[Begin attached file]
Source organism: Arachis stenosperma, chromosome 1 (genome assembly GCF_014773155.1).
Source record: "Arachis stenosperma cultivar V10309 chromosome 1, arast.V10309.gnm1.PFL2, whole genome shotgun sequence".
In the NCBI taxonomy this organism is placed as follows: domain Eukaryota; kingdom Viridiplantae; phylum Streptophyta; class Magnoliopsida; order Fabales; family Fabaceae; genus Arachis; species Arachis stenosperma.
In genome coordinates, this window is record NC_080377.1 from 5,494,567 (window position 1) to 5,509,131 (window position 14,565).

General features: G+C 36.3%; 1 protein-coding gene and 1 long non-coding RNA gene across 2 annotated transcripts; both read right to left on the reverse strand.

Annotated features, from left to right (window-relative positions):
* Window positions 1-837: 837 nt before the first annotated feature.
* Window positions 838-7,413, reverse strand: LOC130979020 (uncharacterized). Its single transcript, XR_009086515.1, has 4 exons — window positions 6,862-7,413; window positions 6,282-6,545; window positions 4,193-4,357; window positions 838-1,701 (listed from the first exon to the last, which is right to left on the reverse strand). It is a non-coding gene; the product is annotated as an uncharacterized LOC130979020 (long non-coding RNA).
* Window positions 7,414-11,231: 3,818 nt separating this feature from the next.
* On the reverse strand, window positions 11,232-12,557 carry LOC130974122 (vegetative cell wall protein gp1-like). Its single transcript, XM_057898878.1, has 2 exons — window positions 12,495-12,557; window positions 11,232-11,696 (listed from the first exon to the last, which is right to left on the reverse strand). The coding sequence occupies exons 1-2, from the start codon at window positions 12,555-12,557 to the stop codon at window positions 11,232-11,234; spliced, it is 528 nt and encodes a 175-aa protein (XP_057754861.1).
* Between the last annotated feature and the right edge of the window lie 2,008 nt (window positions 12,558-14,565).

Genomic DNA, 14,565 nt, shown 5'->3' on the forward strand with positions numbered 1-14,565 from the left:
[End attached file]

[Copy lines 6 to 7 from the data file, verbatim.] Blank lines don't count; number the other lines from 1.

Annotated features, from left to right (window-relative positions):
* Window positions 1-837: 837 nt before the first annotated feature.